On the Obama administration’s stance on business:
“I think the administration, I’m sorry to say, is anti-business. I don’t know, I can’t prove it, my opinion — my gut says, ‘if you’re a business man, we don’t like you.’”
“Maybe there is a belief there, let government do it. And there is. This argument big government vs. small government is a valid conclusion of where we are. trust me, we will figure a way out. If we are capitalists, and we are, we will figure out a way to get the job done in a way that the customer is satisfied and we treat our shareholders right.”
On why he believes that the old are prospering at the expense of the youth:
“I don’t believe it, it is proof positive. It is here. This is not a religious or spiritual belief, this is math. It is here. These kids are going to be busted. I had the good fortune to be invited to speak as a keynote speaker at a real estate conference at the University of Missouri and I could talk about whatever I wanted, which is always dangerous. You never know. I talked about generational theft and intellectual diversity. Let me frame the generational theft. I had a bunch of wonderful students, nice people. I said, how many of you are concerned about environment and everyone raised their hands. They’re worried about tigers and elephants and bees being able to pollinate. We know they’re worried. I said it is very interesting. how can you be interested in that and not be interested in what is going to happen to you in 50 years because of the way I am robbing you now? I speak only of myself. I like to get a bunch of old geezers in the room and say, you’re on the island with your grandchild. You have one meal left. One of you is going to starve to death. What are you as a grandfather going to do? Everyone says, I give the food to my grandchild. They are not doing that now. We are not doing that now.”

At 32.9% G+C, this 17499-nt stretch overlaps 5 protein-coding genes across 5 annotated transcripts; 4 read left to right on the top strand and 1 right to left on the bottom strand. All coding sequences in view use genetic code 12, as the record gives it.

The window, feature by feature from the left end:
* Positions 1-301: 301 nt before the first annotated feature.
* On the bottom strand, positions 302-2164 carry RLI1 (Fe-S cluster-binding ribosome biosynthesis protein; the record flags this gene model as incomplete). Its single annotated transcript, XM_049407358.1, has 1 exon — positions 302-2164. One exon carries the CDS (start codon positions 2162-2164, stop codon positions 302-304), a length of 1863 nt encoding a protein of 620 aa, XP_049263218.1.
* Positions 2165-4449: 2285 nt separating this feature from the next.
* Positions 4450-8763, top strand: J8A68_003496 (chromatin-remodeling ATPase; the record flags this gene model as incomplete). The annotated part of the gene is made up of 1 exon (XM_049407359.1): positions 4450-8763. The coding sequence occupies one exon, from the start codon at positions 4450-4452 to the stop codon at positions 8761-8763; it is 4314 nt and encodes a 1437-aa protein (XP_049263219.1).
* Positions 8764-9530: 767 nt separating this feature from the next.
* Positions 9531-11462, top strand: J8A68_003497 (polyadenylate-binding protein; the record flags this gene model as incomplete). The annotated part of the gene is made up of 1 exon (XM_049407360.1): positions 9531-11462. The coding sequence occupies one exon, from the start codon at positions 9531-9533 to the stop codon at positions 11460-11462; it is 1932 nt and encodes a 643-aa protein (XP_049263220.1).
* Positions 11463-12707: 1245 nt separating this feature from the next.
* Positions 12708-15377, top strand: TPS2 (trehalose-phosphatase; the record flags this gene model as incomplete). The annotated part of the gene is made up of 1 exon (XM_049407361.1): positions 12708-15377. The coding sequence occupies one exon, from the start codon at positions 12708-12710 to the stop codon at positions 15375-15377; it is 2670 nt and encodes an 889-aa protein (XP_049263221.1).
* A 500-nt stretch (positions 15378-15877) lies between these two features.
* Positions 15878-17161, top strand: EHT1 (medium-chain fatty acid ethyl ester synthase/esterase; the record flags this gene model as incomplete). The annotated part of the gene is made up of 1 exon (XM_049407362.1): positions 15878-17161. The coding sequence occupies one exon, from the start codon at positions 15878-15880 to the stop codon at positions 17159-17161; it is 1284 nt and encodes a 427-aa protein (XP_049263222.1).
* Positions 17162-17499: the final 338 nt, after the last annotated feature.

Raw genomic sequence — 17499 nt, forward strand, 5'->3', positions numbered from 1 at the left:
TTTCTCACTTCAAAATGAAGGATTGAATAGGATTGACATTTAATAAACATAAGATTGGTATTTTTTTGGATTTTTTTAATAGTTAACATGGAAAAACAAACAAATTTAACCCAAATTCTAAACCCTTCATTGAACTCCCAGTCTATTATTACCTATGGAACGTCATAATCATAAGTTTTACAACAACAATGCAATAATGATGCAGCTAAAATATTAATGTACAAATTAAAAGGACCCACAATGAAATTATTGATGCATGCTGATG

“My wife and I, we just got a nice 3% or 4% raise. Close to $50,000 a year we get in Social Security. If you are right that I am worth all of this money I’m worth, if you want to think that, let’s assume you are right, explain to me why I should get anything from the federal government or any government, ok? If we don’t understand what is happening to these children who one day will be seniors, let’s hope to god when I was 20 when I didn’t think about being 77, guess what? I am here. I won. This country gave me such an enormous opportunity and I had so many people helping me along the way. Guess what? It works. We have to stop this. We will go broke. These kids are being ripped off. I appealed to them on Monday. I said, the only reason it is not happening is because there are lobbyists and organizations out there to protect old guys like me, but the Congress don’t hear a voice of you kids. Trust me. If a Congressman or Senator is confronted with, I have this many people against the law and this many people for it, you are going to have more honest decisions than if you have AARP — and I am not a member and will not be because I don’t think what they’re doing is necessary constructive.”